As the victims continue to pile up, can Tandy untangle the mysteries in time?  Or will she be the next victim?
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To enter, fill out the Rafflecopter below.
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Doctor Who Series 3 Volume 1: The Hypothetical Gentleman

The Hypothetical Gentleman "The Hypothetical Gentleman" by Andy Diggle and Mark Buckingham (artist)
"The Nurse and the Doctor" by Brandon Seifer and Philip Bond (artist)
Available now from IDW Publishing
Review copy

I thought I was downloading Doctor Who Series 1: Winter's Dawn, Season's End from Netgalley, but the book that downloaded was Doctor Who Series 3 Volume 1: THE HYPOTHETICAL GENTLEMAN.  No problem.  It was just the eleventh Doctor instead of the tenth, and a partial comic book season instead of a full one.

THE HYPOTHETICAL GENTLEMAN contains two stories.  The first is the eponymous "The Hypothetical Gentleman," wherein the TARDIS takes the Doctor, Amy, and Rory to Victorian times.  The story involves con artists, a machine to the other side, and a few strange turns.  It's fairly similar to an episode of the series.  I wasn't a huge fan of Mark Buckingham's art.  He's a fine comics illustrator, but he just seemed to be trying to hard to match the appearance of the actors.  He did fine with the Doctor and Amy, but his Amy was never quite right.  And all the close-ups of the Doctor felt similar, instead of offering distinct emotion.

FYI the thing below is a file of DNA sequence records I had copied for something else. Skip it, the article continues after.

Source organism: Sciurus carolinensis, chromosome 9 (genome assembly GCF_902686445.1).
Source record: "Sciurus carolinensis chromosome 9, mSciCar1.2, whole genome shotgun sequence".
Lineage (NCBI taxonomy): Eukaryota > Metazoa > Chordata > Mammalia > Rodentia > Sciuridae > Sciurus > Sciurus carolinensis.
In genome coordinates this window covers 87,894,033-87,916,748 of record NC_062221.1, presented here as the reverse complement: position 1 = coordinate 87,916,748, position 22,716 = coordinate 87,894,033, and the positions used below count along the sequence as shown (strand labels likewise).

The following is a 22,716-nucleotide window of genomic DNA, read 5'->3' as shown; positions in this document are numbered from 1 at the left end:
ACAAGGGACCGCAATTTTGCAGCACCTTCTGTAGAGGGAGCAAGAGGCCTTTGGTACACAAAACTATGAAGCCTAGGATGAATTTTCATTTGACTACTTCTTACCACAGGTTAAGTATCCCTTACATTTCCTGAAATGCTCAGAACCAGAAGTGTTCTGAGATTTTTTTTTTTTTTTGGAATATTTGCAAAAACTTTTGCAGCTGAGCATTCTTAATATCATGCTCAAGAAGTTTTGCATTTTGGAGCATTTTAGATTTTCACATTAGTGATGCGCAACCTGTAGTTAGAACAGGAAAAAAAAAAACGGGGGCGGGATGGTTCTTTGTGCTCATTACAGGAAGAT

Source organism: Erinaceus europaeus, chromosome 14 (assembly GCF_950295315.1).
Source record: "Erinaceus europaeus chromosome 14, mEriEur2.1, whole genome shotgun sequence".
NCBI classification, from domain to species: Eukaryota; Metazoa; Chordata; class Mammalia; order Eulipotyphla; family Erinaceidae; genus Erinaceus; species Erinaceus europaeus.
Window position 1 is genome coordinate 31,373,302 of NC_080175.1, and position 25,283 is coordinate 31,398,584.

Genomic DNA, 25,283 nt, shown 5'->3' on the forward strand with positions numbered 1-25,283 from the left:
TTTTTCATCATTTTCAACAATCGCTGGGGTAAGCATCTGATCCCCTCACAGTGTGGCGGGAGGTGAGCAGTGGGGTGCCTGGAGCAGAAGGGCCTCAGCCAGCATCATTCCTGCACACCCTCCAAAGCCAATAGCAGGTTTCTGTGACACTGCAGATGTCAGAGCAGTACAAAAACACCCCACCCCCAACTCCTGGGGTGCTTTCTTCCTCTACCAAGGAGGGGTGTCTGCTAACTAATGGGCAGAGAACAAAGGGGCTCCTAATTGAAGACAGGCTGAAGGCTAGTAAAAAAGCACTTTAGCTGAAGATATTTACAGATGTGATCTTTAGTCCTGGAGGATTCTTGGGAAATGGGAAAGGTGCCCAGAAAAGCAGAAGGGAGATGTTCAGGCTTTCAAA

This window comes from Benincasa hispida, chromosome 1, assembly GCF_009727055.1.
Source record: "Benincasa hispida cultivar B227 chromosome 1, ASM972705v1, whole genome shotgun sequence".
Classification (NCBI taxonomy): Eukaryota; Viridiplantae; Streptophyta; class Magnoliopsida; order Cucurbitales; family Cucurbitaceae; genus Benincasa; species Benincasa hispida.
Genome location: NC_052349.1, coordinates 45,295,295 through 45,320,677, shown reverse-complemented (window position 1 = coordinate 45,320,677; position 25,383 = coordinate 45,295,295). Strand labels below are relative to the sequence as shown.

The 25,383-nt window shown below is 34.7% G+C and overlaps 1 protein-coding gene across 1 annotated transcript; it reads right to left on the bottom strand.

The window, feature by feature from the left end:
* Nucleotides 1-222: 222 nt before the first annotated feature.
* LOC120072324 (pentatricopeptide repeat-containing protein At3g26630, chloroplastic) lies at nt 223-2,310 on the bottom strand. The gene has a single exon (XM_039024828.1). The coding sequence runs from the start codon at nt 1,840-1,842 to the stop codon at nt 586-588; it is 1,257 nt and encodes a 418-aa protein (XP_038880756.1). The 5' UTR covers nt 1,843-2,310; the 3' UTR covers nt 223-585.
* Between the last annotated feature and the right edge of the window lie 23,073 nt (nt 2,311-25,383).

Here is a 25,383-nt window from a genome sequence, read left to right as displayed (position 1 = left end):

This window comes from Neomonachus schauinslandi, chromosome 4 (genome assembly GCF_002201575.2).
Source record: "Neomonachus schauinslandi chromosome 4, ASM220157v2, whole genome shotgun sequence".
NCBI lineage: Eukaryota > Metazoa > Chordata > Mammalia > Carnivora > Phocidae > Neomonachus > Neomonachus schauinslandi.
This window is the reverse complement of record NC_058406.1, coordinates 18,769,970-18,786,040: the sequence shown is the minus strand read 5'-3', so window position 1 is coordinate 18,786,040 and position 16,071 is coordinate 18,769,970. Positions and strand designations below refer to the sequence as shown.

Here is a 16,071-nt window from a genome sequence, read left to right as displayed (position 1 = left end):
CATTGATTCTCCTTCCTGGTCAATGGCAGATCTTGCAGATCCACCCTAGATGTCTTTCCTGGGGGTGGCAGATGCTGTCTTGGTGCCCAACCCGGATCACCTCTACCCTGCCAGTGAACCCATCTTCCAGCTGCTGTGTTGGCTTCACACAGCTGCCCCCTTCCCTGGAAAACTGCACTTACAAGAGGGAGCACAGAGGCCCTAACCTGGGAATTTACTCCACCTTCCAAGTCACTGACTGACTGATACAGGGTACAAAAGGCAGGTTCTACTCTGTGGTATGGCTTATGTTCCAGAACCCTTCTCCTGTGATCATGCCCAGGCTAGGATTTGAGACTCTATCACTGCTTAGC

"The Nurse and the Doctor" involves a forced guys' night out, which turns into quite the adventure through time.  Meanwhile, Amy gets stuck in the Great Beer Flood.  I liked that Philip Bond went with a more cartoon-inspired style, like something from Young Justice.  It wasn't my favorite look, but I wasn't distracted by it.  This is a fairly lightweight story, a little mini-adventure that would never make it to the screen.  It was fun to visit the characters again, but nothing overly exciting.

All in all, this graphic novel will entertain fans between seasons, but certainly doesn't stand on its own.  Even for fans, it isn't essential reading.  I recommend just checking it out from the library if you're interested in it.

September 22, 2013

Weekend Cooking: Pamela's Products Sugar Cookie Mix

Sugar Cookie Mix I have meant to participate in Beth Fish's Weekend Cooking for years.  Finally I am remembering on the weekend and writing something.